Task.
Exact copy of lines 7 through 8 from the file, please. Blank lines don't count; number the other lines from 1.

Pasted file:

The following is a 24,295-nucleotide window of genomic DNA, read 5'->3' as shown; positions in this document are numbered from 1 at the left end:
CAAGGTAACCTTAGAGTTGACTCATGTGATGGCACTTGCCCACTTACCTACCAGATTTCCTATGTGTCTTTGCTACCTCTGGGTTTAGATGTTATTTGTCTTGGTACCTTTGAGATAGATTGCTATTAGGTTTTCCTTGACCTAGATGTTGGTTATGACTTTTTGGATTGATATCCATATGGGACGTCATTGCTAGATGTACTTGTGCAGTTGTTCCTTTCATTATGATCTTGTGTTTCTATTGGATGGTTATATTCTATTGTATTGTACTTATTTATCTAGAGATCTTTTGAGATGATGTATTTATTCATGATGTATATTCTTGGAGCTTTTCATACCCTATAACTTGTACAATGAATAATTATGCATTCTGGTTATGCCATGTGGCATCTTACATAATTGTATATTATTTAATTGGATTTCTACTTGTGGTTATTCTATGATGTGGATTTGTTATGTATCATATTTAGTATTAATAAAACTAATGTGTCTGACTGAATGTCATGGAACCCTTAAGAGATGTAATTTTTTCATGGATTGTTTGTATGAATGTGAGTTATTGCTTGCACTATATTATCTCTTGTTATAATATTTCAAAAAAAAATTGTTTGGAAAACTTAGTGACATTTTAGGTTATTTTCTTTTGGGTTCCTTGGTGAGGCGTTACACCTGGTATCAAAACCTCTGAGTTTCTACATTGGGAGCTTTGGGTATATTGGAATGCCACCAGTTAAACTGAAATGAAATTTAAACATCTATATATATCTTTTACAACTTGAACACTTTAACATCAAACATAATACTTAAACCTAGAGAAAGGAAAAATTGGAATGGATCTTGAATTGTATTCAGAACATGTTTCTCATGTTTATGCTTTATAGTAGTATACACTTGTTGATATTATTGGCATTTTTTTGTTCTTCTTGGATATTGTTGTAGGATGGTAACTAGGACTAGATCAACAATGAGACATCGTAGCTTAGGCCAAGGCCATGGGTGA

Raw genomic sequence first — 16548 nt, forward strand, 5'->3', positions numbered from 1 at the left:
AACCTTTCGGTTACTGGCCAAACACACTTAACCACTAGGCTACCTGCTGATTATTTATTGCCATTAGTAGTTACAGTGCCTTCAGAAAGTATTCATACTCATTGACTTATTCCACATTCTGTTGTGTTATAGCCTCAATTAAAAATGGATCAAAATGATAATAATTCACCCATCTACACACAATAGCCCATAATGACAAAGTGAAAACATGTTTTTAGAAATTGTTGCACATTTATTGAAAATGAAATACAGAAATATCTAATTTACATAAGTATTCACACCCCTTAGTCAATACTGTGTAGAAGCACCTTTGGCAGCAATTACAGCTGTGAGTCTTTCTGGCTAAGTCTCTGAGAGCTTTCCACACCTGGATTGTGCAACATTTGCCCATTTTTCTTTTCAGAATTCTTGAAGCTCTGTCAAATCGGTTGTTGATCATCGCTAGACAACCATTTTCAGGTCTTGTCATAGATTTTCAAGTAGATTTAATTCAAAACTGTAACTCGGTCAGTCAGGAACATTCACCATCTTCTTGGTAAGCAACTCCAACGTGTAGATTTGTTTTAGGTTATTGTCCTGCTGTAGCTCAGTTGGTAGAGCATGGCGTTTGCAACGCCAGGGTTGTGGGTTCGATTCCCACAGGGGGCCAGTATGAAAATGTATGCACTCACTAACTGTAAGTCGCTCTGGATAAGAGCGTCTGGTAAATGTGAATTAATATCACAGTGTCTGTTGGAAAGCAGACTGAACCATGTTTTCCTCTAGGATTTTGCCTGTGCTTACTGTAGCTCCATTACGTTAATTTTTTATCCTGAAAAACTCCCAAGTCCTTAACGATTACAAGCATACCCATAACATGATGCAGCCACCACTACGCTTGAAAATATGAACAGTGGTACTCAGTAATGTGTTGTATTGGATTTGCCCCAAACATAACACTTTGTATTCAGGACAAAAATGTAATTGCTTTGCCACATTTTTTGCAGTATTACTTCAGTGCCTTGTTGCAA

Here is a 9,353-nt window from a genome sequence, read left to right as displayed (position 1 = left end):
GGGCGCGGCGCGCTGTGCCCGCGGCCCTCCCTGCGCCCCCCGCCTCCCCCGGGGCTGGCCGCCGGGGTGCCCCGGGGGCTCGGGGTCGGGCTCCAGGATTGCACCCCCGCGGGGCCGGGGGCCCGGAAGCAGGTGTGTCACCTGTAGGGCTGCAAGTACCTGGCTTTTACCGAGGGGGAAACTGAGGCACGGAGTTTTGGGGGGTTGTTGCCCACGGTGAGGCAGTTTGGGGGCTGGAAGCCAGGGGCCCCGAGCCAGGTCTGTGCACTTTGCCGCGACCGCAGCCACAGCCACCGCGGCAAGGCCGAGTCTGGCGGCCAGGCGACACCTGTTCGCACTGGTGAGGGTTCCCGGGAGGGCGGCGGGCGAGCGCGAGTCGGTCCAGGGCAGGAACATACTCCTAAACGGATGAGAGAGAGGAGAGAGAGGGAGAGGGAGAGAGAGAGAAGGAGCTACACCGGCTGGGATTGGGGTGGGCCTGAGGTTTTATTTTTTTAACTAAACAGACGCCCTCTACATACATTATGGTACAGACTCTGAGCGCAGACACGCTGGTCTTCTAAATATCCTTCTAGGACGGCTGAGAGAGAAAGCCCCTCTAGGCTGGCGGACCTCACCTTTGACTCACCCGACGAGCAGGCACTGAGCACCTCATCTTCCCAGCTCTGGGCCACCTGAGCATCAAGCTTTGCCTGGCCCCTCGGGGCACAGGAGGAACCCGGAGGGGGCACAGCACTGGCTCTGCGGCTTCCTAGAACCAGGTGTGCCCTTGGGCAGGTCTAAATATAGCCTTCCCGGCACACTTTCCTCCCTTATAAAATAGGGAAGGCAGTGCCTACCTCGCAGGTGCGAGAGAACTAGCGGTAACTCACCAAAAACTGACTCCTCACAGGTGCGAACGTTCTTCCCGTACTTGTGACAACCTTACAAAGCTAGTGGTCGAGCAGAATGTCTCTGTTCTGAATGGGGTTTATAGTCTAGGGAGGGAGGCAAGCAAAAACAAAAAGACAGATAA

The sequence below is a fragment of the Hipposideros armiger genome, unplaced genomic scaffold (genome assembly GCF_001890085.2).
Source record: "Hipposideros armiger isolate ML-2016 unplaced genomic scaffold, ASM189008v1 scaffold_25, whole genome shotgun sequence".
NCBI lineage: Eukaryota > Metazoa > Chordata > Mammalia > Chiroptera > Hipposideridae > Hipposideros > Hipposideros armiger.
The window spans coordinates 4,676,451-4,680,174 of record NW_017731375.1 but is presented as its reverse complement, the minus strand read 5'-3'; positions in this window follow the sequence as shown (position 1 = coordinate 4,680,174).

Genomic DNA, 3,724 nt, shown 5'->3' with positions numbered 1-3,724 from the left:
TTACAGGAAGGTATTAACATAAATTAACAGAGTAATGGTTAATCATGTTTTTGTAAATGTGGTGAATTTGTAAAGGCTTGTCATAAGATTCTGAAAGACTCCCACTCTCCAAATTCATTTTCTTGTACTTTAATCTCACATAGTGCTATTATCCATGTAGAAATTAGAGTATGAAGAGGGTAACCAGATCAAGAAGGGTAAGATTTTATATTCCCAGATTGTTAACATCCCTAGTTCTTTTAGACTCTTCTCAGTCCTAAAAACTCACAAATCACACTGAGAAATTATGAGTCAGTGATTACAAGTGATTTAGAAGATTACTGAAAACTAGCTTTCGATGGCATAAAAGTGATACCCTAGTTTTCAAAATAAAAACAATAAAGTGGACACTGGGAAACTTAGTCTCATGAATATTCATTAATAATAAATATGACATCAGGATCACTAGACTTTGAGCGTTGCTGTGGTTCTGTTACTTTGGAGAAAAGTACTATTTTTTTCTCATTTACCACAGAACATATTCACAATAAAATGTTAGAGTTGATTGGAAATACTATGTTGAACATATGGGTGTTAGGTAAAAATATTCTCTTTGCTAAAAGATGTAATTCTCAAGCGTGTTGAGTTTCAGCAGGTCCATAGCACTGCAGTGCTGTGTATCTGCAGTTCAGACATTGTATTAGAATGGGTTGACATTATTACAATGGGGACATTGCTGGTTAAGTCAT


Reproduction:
The sequence below is a fragment of the Hipposideros armiger genome, unplaced genomic scaffold (genome assembly GCF_001890085.2).
Source record: "Hipposideros armiger isolate ML-2016 unplaced genomic scaffold, ASM189008v1 scaffold_25, whole genome shotgun sequence".